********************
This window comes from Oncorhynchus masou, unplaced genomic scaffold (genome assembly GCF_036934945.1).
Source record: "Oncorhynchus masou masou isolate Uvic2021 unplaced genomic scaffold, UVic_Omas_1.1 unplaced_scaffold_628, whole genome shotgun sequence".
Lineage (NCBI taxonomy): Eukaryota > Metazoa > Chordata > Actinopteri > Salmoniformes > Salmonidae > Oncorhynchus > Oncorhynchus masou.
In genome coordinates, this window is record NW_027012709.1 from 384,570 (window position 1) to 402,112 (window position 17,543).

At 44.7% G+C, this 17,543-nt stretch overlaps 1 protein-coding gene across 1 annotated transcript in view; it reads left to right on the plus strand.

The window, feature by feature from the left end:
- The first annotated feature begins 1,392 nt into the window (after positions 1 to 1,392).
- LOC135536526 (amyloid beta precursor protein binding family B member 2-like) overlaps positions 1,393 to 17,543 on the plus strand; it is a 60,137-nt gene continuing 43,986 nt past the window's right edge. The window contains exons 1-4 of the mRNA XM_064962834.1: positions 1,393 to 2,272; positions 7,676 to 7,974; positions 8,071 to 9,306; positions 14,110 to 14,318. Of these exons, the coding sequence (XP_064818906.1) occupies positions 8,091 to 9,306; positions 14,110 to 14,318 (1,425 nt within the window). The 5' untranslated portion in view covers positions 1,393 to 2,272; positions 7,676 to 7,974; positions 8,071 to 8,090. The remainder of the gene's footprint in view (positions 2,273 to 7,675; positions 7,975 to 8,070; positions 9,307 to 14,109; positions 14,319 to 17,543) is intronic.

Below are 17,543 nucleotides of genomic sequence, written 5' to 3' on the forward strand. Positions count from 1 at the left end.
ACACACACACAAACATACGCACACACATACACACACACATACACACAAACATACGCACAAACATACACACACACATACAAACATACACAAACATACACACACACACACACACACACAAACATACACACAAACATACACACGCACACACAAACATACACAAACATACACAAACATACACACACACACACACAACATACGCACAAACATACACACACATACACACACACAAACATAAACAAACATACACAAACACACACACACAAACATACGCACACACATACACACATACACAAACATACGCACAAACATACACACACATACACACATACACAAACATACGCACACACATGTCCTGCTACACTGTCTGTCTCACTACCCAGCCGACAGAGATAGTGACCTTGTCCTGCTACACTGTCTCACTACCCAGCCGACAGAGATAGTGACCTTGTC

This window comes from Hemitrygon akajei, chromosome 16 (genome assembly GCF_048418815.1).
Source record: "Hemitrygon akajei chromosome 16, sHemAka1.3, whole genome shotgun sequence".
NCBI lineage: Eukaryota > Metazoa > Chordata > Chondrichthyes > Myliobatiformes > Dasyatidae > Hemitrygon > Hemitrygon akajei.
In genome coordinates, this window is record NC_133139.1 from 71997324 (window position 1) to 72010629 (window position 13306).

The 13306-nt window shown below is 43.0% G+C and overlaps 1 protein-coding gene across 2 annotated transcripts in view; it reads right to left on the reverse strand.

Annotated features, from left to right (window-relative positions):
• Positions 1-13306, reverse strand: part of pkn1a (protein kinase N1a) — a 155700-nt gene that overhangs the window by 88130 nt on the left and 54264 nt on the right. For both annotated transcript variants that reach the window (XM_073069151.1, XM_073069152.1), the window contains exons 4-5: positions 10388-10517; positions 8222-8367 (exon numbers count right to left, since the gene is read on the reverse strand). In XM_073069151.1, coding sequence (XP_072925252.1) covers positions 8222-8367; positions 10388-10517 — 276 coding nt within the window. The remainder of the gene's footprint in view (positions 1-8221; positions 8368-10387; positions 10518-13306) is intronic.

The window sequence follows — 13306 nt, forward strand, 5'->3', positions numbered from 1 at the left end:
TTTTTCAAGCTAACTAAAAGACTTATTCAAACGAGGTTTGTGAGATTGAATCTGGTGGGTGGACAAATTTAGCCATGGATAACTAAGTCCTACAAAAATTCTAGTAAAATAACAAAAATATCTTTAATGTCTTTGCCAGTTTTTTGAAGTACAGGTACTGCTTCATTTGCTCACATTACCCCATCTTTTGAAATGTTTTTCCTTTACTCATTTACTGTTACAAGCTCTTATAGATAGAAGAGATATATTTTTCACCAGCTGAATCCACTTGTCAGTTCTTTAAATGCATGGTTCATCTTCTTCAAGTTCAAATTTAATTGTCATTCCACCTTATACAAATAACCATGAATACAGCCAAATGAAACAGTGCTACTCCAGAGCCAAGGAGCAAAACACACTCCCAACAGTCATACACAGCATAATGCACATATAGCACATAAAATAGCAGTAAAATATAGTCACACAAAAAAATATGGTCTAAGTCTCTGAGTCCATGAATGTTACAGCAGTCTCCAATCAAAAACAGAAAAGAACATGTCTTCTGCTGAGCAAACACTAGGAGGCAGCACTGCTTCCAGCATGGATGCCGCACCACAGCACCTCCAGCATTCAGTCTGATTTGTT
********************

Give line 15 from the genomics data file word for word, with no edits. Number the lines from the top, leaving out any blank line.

The 13306-nt window shown below is 43.0% G+C and overlaps 1 protein-coding gene across 2 annotated transcripts in view; it reads right to left on the reverse strand.